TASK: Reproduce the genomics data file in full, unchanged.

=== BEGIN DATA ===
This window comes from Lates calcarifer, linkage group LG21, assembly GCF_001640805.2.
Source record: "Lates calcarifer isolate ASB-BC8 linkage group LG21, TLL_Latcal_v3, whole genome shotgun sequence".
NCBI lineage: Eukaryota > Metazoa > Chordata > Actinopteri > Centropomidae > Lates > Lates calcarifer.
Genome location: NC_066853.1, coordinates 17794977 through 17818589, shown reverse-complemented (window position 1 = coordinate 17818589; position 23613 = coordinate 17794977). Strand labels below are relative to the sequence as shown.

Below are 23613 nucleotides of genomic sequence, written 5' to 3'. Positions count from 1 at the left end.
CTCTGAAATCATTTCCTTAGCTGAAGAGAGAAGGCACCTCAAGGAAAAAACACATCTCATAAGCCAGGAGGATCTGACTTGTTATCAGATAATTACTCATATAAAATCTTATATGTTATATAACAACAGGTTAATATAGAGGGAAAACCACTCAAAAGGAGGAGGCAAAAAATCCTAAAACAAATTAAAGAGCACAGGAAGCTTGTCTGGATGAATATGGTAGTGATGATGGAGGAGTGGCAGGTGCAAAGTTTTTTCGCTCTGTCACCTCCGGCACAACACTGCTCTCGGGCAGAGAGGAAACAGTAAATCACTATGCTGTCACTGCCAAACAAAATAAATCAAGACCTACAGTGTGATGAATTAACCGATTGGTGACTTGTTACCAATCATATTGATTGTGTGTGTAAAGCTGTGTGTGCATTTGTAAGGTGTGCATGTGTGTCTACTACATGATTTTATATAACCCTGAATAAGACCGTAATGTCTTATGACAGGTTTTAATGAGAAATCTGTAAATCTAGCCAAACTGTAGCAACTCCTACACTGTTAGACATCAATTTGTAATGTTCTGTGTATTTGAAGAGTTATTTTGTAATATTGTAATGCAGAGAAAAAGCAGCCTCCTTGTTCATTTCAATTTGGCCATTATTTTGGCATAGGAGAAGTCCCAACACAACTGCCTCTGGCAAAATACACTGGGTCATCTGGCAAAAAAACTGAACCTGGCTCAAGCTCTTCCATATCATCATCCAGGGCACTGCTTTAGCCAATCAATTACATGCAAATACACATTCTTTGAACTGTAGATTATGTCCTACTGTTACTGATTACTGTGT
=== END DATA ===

This window comes from Lates calcarifer, linkage group LG21, assembly GCF_001640805.2.
Source record: "Lates calcarifer isolate ASB-BC8 linkage group LG21, TLL_Latcal_v3, whole genome shotgun sequence".
NCBI lineage: Eukaryota > Metazoa > Chordata > Actinopteri > Centropomidae > Lates > Lates calcarifer.
Genome location: NC_066853.1, coordinates 17794977 through 17818589, shown reverse-complemented (window position 1 = coordinate 17818589; position 23613 = coordinate 17794977). Strand labels below are relative to the sequence as shown.

Below are 23613 nucleotides of genomic sequence, written 5' to 3'. Positions count from 1 at the left end.
CTCTGAAATCATTTCCTTAGCTGAAGAGAGAAGGCACCTCAAGGAAAAAACACATCTCATAAGCCAGGAGGATCTGACTTGTTATCAGATAATTACTCATATAAAATCTTATATGTTATATAACAACAGGTTAATATAGAGGGAAAACCACTCAAAAGGAGGAGGCAAAAAATCCTAAAACAAATTAAAGAGCACAGGAAGCTTGTCTGGATGAATATGGTAGTGATGATGGAGGAGTGGCAGGTGCAAAGTTTTTTCGCTCTGTCACCTCCGGCACAACACTGCTCTCGGGCAGAGAGGAAACAGTAAATCACTATGCTGTCACTGCCAAACAAAATAAATCAAGACCTACAGTGTGATGAATTAACCGATTGGTGACTTGTTACCAATCATATTGATTGTGTGTGTAAAGCTGTGTGTGCATTTGTAAGGTGTGCATGTGTGTCTACTACATGATTTTATATAACCCTGAATAAGACCGTAATGTCTTATGACAGGTTTTAATGAGAAATCTGTAAATCTAGCCAAACTGTAGCAACTCCTACACTGTTAGACATCAATTTGTAATGTTCTGTGTATTTGAAGAGTTATTTTGTAATATTGTAATGCAGAGAAAAAGCAGCCTCCTTGTTCATTTCAATTTGGCCATTATTTTGGCATAGGAGAAGTCCCAACACAACTGCCTCTGGCAAAATACACTGGGTCATCTGGCAAAAAAACTGAACCTGGCTCAAGCTCTTCCATATCATCATCCAGGGCACTGCTTTAGCCAATCAATTACATGCAAATACACATTCTTTGAACTGTAGATTATGTCCTACTGTTACTGATTACTGTGT